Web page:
Cover Image: courtesy of IMDB, https://www.imdb.com/title/tt2328900/.
With the winter break behind us, some of us might be hesitant to let that holiday spirit go. With that in mind, this month’s first blog post eases back into the historical world by examining the 2018 film, ‘Mary Queen of Scots’.
Based on John Guy’s 2004 biography of Mary, Queen of Scots, directed by Josie Rourke, and starring Saoirse Ronan and Margot Robbie as Mary, Queen of Scots, and Elizabeth I, respectively, the film opens at Mary’s return to Scotland after the death of her first husband François II of France and ends with her execution in 1587. The film delves into the relationship between Elizabeth and Mary – simultaneously cordial and fraught with tension. While both women are portrayed as the strong-willed and powerful women and queens they were, their unique personalities – or at least their personalities as far as historians can ascertain from the primary sources these queens left to us – are also on full display in the film. Of particular interest to this reviewer was the way in which the production team chose to represent each queen’s gendered role.
Ronan’s Mary is portrayed throughout the film as being a submissive woman, largely caught in Darnley’s charm and the carefree nature of the Scottish court. A scene which embodies this depicts Mary seated with her ladies while Darnley arrives and is challenged with identifying which seated woman is the queen. While Mary and her ladies are very much the submissive observed, Darnley is the male observer, circling the seated women in a visible display of male dominance, despite Mary’s elevated rank as queen.
Mary’s relatively inferior role in the film is further highlighted by the way the men who surround her challenge her monarchical decisions. While there were contemporary concerns in Scotland about queenship in general and Mary’s rule in particular, the film’s representation of Mary shows her decisions being challenged publicly and confrontationally by significant male characters in the film, including characters such as reformer John Knox and Mary’s brother the Earl of Moray. As a result, Mary is portrayed through the male gaze as being largely inept at her role, not having the ‘necessary’ traits for rulership since she was a woman.
Elizabeth, on the other hand, is portrayed as quite calculating – never making decisions purely based on emotion. Whereas Mary is shown to be too ‘weak’ as a woman to rule, Elizabeth is depicted as being too ‘masculine’ in her rulership to be a ‘proper’ early modern woman. Elizabeth’s decisions are largely unchallenged by the film’s male characters and any relationships she has with the men of her court do not outwardly affect her role as queen. This idea that Elizabeth is too masculine to truly be a queen is further highlighted in the film’s depiction of her childlessness.
When Mary’s pregnancy is announced and the film shows Mary cradling her growing abdomen, Elizabeth is portrayed holding a piece of clothing to her stomach, mimicking how her body would look if she, too, were pregnant. After Mary gives birth, a scene shows her in her bed holding her newborn son, the future James VI of Scotland and I of England. The parallel scene with Elizabeth shows her in a similar position but instead of being surrounded by afterbirth she is shown with the flower mosaic on which she has been so painstakingly working. While Mary is perceived to have fulfilled her gendered role of bearing children, Elizabeth has not. The ‘ideal’ woman represented in Mary, Queen of Scots, is contrasted to the film’s ‘aberration’ of early modern womanhood in Elizabeth I; the one a fruitful heir-bearing queen, the other a queen who lacks an obvious heir and invites dynastic instability to her realm.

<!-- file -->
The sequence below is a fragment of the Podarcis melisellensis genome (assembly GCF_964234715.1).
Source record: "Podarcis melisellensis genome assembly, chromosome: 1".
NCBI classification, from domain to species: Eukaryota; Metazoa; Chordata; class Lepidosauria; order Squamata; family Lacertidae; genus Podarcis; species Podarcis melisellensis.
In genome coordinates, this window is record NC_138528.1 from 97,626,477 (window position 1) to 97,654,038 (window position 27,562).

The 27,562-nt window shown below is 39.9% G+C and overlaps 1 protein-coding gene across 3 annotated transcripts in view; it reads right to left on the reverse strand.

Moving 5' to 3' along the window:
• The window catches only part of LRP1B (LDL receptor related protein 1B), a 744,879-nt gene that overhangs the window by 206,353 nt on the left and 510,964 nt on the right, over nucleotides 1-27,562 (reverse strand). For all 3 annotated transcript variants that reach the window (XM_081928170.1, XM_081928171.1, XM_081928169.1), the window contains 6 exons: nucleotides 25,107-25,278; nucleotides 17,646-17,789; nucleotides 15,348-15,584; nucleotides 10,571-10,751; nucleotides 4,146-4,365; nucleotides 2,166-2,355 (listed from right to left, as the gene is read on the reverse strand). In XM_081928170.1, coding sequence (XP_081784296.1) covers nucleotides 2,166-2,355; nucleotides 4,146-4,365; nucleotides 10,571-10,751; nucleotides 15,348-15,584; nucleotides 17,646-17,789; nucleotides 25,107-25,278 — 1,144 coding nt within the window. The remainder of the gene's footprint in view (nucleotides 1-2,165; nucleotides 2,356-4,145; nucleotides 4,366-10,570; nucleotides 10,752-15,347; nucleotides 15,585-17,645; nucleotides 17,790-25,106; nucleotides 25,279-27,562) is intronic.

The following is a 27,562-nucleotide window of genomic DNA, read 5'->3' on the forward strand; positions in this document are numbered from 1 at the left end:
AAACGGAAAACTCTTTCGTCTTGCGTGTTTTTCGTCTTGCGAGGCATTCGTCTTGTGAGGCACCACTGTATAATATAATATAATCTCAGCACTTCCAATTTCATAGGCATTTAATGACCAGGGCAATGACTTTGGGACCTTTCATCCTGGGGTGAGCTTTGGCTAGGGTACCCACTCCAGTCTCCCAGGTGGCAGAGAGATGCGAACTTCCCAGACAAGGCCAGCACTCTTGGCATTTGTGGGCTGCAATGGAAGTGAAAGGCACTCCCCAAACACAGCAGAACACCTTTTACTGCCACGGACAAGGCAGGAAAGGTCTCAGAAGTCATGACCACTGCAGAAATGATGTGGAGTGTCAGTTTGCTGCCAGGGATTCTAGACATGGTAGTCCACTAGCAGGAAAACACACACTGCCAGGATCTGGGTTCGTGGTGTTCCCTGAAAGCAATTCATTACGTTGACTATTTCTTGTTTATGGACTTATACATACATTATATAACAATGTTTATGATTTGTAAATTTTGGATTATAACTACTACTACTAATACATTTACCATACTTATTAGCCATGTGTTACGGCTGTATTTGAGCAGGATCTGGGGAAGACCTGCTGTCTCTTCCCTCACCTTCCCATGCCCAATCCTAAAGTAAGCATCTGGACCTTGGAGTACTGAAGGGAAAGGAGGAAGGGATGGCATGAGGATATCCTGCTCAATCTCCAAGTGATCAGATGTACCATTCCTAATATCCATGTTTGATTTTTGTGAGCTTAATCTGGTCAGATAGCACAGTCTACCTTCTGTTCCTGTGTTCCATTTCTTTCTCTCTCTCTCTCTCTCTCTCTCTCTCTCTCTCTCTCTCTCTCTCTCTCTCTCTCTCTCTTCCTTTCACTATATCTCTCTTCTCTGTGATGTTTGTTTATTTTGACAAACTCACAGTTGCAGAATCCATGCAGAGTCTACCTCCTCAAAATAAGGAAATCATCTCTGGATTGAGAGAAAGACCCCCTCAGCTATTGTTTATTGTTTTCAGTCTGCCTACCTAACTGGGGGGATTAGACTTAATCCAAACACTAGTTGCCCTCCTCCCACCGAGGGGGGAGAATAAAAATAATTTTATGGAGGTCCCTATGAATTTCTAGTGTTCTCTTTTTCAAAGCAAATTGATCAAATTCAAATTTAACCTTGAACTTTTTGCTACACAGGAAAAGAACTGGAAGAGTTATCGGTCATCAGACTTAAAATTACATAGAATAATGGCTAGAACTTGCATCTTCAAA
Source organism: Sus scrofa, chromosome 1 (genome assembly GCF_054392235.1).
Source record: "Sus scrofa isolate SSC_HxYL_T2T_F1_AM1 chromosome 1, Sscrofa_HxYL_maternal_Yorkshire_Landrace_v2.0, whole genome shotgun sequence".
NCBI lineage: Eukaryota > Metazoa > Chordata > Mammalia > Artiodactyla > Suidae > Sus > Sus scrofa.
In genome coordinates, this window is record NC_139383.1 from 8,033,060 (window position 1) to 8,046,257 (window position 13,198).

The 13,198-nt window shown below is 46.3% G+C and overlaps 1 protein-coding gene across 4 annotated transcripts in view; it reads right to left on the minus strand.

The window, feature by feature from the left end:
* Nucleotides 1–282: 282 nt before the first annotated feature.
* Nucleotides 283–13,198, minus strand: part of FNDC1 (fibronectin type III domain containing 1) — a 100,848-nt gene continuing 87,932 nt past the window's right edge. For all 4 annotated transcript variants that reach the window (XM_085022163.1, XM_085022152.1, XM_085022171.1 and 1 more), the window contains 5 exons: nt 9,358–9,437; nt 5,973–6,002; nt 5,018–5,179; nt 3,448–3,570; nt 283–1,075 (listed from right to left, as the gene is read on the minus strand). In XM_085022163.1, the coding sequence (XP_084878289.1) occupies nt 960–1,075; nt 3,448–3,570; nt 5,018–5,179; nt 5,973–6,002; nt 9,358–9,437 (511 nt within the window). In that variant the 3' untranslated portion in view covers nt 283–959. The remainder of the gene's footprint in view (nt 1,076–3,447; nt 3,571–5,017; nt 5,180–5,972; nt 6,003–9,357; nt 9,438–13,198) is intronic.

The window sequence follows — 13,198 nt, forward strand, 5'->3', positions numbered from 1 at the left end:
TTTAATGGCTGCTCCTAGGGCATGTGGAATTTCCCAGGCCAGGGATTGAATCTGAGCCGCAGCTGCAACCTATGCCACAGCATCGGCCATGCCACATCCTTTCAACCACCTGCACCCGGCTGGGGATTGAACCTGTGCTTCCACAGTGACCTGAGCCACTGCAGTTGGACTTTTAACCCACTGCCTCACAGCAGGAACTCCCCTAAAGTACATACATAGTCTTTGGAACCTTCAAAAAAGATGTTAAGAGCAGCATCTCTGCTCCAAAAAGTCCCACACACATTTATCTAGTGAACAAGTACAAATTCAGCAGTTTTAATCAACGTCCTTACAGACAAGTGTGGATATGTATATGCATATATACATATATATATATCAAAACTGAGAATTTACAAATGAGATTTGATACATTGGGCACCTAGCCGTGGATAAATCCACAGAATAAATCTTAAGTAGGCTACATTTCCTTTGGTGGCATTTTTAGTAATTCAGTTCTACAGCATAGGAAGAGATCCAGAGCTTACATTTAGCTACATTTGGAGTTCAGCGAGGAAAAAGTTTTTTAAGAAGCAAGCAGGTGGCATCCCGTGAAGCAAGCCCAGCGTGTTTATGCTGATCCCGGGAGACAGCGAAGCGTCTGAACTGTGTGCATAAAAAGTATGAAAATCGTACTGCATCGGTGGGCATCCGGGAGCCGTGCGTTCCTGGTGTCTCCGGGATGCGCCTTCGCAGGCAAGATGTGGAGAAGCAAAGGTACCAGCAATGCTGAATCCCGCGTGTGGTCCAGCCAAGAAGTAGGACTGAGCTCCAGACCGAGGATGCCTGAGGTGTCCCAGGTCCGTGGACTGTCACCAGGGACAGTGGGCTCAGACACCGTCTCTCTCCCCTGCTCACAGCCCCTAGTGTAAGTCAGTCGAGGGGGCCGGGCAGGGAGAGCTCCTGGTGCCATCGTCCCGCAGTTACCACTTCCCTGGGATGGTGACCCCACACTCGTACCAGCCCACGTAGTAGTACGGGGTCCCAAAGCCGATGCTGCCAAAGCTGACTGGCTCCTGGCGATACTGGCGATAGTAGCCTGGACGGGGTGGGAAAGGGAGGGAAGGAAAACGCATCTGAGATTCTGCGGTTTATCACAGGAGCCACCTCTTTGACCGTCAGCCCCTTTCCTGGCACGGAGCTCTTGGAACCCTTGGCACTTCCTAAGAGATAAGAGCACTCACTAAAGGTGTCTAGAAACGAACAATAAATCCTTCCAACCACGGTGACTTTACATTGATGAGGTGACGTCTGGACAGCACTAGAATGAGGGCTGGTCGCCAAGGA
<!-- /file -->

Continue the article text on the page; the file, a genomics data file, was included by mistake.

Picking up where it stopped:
Though this reviewer has some quibbles with the ways in which both Mary and Elizabeth’s queenship is portrayed, the film overall gives a good sense of their role and the political and religious nuances which both encountered and confronted during their rules. ‘Mary Queen of Scots’ provides an accessible examination of what it means to be a woman and to be a queen in early modern Western Europe, complete with the personal and political toll it took on both Mary, Queen of Scots, and Elizabeth I.
For those interested in learning more about the political, religious, and personal relationship between Mary and Elizabeth, it is well worth a visit to the British Library’s ‘Elizabeth and Mary: Royal Cousins, Rival Queens’, which will be the subject of a blog post later this month.
Susan Doran (editor), Elizabeth and Mary: Royal Cousins, Rival Queens [exhibition book] (London: British Library Publishing, 2021).
Susan Doran, Queen Elizabeth I (New York: New York University Press, 2003).
Jane Dunn, Elizabeth and Mary: Cousins, Rivals, Queens (New York: Knopf Doubleday Publishing Group, 2003).
John Guy, Queen of Scots: The True Life of Mary Stuart (Boston: Houghton Mifflin Harcourt, 2004).
Kate Williams, Rival Queens: The Betrayal of Mary Queen of Scots (London: Arrow, 2019).